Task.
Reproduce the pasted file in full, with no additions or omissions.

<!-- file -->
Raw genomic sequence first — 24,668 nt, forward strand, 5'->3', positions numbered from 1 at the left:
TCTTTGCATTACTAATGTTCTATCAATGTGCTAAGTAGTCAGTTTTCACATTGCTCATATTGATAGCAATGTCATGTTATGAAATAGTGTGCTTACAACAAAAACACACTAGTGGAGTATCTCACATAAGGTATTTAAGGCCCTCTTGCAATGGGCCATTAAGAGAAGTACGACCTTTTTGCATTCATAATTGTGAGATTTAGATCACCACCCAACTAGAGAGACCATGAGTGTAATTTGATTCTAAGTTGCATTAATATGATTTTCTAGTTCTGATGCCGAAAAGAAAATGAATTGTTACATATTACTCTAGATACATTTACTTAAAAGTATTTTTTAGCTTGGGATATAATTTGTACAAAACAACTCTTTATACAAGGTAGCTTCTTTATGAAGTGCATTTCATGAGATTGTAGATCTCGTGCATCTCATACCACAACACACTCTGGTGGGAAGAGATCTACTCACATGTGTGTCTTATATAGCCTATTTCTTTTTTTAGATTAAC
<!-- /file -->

Raw genomic sequence first — 24,668 nt, forward strand, 5'->3', positions numbered from 1 at the left:
TCTTTGCATTACTAATGTTCTATCAATGTGCTAAGTAGTCAGTTTTCACATTGCTCATATTGATAGCAATGTCATGTTATGAAATAGTGTGCTTACAACAAAAACACACTAGTGGAGTATCTCACATAAGGTATTTAAGGCCCTCTTGCAATGGGCCATTAAGAGAAGTACGACCTTTTTGCATTCATAATTGTGAGATTTAGATCACCACCCAACTAGAGAGACCATGAGTGTAATTTGATTCTAAGTTGCATTAATATGATTTTCTAGTTCTGATGCCGAAAAGAAAATGAATTGTTACATATTACTCTAGATACATTTACTTAAAAGTATTTTTTAGCTTGGGATATAATTTGTACAAAACAACTCTTTATACAAGGTAGCTTCTTTATGAAGTGCATTTCATGAGATTGTAGATCTCGTGCATCTCATACCACAACACACTCTGGTGGGAAGAGATCTACTCACATGTGTGTCTTATATAGCCTATTTCTTTTTTTAGATTAAC